Alghero is in north west Sardinia and Faye visits with Ade. It is a fascinating Catalan city which is a fusion of Italian and Catalan in food, history and architecture. It is also home to Teatro Civico.

The capital of Cagliari doesn’t feature in the book but is well worth a visit if you get the chance!

Q. There are some other lovely characters living in Deriu in Little Theatre. Are any of them based on real people you met while researching the story? Who should I try to meet while I’m in Bosa?

A. No, sadly none of the characters are based on real people! However, you will see women sitting outside their houses lace-making and men playing dominoes outside or in cafés. Down at the Marina you will also hopefully see fishermen – perhaps even mending their nets as we did!

Q. Do you know yet where your next novel will be based, and when we can expect to read another romantic mystery in an exotic location from you? I may have to follow you and our characters there too….

A. The next novel is entitled ‘Her Mother’s Secret’ and is set in Belle-Ile-en Mer, a small island just off the southern coast of Brittany.

Grazie mille, Rosanna, for giving us some insight into your latest novel The Little Theatre by the Sea and into the location that inspired your characters and plot. Good luck with promoting Little Theatre and see you at the location of your next novel!

An absolute pleasure. Thank you so much, Andrew and I hope you have a wonderful trip to Sardinia.

Books – why do you read them?

Why do you read novels?

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To escape? Emotionally? Physically? Do you enjoy being transported to another destination, to a magical locale, whether real or imagined?

Or is a devious, head-scratching plot more important for you? Or perhaps you’re driven more by a story’s characters, who need to be more layered than a one-dimensional thug, or an untarnished saint?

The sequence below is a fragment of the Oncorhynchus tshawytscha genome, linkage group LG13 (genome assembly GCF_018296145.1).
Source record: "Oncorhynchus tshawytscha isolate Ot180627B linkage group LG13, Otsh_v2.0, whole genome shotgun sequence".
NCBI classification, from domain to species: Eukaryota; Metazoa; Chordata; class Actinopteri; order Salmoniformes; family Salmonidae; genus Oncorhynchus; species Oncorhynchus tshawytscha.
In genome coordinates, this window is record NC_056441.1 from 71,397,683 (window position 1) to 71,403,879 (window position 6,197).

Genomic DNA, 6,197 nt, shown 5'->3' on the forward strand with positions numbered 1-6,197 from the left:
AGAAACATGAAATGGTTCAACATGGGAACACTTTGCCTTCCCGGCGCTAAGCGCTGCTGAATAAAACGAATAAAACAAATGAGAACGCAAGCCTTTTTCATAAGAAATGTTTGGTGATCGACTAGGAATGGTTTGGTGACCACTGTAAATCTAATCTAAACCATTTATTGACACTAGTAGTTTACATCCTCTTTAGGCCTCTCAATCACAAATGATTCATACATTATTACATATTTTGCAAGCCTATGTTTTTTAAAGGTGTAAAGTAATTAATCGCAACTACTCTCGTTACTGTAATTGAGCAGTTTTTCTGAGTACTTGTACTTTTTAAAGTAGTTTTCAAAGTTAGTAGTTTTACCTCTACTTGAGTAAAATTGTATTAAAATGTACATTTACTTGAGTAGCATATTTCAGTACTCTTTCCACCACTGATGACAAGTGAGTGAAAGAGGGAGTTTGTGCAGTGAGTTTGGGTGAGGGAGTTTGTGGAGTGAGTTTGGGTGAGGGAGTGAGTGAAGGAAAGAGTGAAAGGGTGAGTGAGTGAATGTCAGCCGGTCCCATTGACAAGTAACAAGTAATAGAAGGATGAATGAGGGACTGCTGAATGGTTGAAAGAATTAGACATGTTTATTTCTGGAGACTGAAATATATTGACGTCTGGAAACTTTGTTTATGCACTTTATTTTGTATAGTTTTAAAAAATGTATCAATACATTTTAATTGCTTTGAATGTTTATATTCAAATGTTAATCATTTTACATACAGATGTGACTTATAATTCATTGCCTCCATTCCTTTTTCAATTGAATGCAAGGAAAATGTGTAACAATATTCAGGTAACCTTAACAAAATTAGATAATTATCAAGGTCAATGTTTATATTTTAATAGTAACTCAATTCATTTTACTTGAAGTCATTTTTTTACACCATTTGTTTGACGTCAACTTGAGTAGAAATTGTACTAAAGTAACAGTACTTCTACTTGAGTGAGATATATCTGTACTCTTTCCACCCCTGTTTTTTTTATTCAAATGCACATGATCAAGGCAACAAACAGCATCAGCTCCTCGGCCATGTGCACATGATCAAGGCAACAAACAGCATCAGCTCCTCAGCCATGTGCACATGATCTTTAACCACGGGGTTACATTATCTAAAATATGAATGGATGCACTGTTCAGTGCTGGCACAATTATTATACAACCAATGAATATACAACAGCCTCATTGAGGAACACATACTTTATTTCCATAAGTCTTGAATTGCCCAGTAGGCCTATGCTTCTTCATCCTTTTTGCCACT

I wrote a while ago about TripFiction, an intriguing and inspiring website recognising that books set in a location offer great holiday reading. They help us get under the skin of a place in a way that is quite different to a conventional travel guide.

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(image courtesy of TripFiction)

I am honoured and excited to be helping the lovely people at TripFiction with their new #TFBookClub. The first selection has been The Little Theatre by the Sea. Written by Rosanna Ley, it transports the reader from Dorset to Sardinia.

The Little Theatre by the Sea by [Ley, Rosanna]

Rosanna has clearly carried out a huge amount of research into Sardinia, and I loved the evocative descriptions of local sights, smells and tastes, with Italian words picked out and italicised for added authenticity.  Buonissimo! It certainly brought back happy memories of our own trip there a few years ago, and I was close to booking a flight to Olbia before turning the final page.

But – and I hope Rosanna forgives me for this personal observation – I found the locations of the story more inspiring than either the plot, or the characters populating this otherwise enjoyably escapist novel.

But that’s fine. I was entertained for many hours and given a vicarious holiday, all for the price of a book. And I will really enjoy hearing the thoughts of other TF readers, and finding out what their priorities are in any book they read.

Why do you read a novel? How perfect does it have to be, to give you enjoyment on some level…..?

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Book review – The Little Red Chairs by Edna O’Brien

Love. Hope, Passion. Evil. Loss. Loneliness. Isolation. Displacement. Genocide. Survival.

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Edna O’Brien’s latest novel weaves all these disparate themes, and emotional extremes, into a story that will leave you gasping for air by the time you turn the final page. And shaking your head in disbelief at the evil man can perpetrate.

This is masterful prose from a gifted story-teller at the peak of her considerable powers, honed in 19 novels and much other garlanded literary output throughout her 86 years.